Dairy trainee sets goals for progression – eDairyNews
Countries New Zealand |6 marzo, 2018

Dairy Farmers | Dairy trainee sets goals for progression

Pahiatua farmer Stephanie Walker has found herself in a position most people would find enviable. But for her, it is a dilemma.

The 2017 Manawatu Dairy Trainee of the Year has been inundated with job offers for next season – in fact, she has had seven offers.

«It is awesome. I haven’t had to apply for a job since I won the title,» Walker says.

«But it has also created a bit of a problem. To be honest, it’s a tricky situation to be in really. They all sound really good which makes it hard to pick one.»

Her desire to continue expanding her knowledge of farming, and progressing her career in the industry, drives and motivates her.

She was a first-time entrant and entered to gain feedback on what she was doing. At the time of winning, she was a farm assistant on a Landcorp’s Motua farm at Foxton. As well as taking out the title, she won four of the five merit awards.

«I wanted to benchmark myself against other trainees and test myself.

«Getting feedback from the judges about what I am doing, how I am doing things and my goals for the future has been invaluable. The awards have also helped me meet a lot of industry people and build a network of mentors and advisors.»

Winning the title has been a great personal achievement for the 23-year-old.

«I have a lot more confidence in myself and the decisions I make.

«I feel more comfortable in setting goals and taking steps to achieve them.’

She says through the competition, she has broadened her knowledge and outlook and see there many opportunities up for grabs in the industry.

«I wanted to be a farm owner but I now realise there is more than one way to skin a cat.

«The competition has really opened my eyes to what paths are available

She says winning is confirmation that she is in the «right industry, on the right path and doings well.»

Her path in the dairy industry was not the career path she originally envisaged for herself. She had intended to train as a veterinarian because she enjoyed working with animals.

Growing up in Whakatane, she enjoyed horse-riding and competed in low-level show jumping. Other than her horse, she had no connection to the land or farming.

She got her first taste of dairy farming at the age of 13.

«I had a friend who was dairying. She would let me graze my horse in exchange for relief milking and calf rearing.

«The first time I helped milk, I got pooped on. I vowed never to milk again. I hated having to get up early – I still do until I see the sunrise.»

In 2012 she began her veterinary studies at Massey University but six months into the course, she had a change of heart.

«I didn’t really enjoy university and I couldn’t see myself spending the next five years studying.»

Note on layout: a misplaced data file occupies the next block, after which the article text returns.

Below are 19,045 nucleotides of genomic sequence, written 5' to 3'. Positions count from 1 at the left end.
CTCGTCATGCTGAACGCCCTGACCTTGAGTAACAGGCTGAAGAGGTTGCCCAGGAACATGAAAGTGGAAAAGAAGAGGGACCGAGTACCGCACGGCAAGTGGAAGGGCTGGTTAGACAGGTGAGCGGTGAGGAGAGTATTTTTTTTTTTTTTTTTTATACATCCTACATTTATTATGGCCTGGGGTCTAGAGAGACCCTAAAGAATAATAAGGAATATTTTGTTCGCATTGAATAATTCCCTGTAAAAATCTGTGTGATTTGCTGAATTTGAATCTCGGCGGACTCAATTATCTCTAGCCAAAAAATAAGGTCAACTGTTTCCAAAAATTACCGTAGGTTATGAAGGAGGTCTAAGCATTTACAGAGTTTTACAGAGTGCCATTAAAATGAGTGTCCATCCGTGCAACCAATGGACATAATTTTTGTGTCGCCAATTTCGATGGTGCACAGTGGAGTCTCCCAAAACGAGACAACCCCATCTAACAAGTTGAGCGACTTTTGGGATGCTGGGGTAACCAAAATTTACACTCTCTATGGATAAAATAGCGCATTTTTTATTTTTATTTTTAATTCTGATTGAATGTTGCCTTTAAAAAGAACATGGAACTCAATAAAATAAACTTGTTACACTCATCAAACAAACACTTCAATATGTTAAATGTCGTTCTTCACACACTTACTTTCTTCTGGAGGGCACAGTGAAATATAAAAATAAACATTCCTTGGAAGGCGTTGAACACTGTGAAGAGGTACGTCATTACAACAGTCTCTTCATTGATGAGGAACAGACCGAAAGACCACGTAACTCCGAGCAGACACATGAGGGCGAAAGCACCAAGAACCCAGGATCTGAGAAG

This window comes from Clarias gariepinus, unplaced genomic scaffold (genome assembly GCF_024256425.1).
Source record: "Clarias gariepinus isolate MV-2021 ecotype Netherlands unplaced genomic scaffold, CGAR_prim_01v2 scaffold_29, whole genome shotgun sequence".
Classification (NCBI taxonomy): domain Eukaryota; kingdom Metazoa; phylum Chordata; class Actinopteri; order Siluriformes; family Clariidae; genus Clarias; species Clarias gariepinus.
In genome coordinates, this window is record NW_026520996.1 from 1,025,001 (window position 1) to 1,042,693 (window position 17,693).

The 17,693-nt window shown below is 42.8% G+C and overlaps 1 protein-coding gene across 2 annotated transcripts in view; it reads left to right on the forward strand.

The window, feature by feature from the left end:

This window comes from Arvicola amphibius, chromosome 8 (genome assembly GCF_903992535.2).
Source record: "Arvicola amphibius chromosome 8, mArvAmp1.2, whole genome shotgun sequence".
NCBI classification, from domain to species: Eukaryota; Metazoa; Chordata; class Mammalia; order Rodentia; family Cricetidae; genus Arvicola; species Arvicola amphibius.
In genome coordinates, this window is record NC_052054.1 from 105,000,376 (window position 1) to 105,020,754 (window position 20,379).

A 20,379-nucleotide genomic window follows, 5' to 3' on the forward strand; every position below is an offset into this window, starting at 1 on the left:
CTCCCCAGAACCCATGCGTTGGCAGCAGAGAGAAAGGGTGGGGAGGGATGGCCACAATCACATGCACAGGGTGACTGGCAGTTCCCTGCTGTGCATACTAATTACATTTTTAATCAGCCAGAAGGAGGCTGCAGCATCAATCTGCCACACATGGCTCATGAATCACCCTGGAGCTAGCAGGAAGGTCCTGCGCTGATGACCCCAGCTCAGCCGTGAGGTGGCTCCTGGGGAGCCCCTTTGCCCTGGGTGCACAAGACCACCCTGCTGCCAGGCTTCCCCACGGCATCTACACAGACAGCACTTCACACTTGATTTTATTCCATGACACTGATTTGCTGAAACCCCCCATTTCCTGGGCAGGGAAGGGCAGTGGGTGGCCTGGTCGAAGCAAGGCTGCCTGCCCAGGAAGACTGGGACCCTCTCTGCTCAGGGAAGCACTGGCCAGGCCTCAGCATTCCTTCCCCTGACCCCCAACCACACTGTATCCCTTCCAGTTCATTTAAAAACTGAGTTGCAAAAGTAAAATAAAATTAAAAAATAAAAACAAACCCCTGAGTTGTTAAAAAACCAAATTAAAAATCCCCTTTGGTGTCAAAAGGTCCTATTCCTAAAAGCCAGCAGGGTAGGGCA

A few of my friends from the vet course decided to switch degrees and talked about doing agricultural science.

«Being a townie, I had never heard of agricultural science and so asked what it was.

«Then I did some research and realised how many different career paths were available through Ag science. Since I didn’t have any other ideas of what I wanted to do, I took it on.»

She decided to take a break and returned to Whakatane while she considered her options. In 2013 she did a stint leading tours to White Island.

She has since studied extramural and has just two papers left to complete her Ag Science degree.

In 2015, although she had vowed to «never milk again» after her first experience, she applied for a farm assistant’s role on a dairy farm at Matamata milking 450 cows.

«It was a big learning curve as I didn’t really know anything about dairy farming even though I had relief milked. I didn’t know how to drive a tractor or motorbike so it was a big step.

«It was only a six-month contract but I got the experience I needed.»

She spent the next 18 months on a Paeroa farm and enrolled in Level 3 Primary ITO course.

From there, she moved to the Manawatu to work on Landcorp’s 900-cow Motua farm.

«That was a great farm and my first experience with a large herd.

«I learnt a great deal and was able to fine-tune my skills.»

After winning the Dairy Trainee title, she was offered a new opportunity to go back to working with a smaller herd.

«I jumped at it as this was the direction I was wanting to take – I prefer to work with smaller herds.»

She moved to the Ballance farm this season as 2IC for sharemilker Steve Holdaway but the season has not gone to plan – far from it.

Two months in, the big wet hit. The average rainfall of about 1195 mm was exceeded.

«The season before had been really wet and pastures just didn’t recover – they really took a hammering.

«The goal was to be grass only but that couldn’t happen. It was really wet. From June to the end of September, we got 436mm.»

The wet conditions made it impossible to plant their usual turnips although they managed to get an 8ha crop of maize in.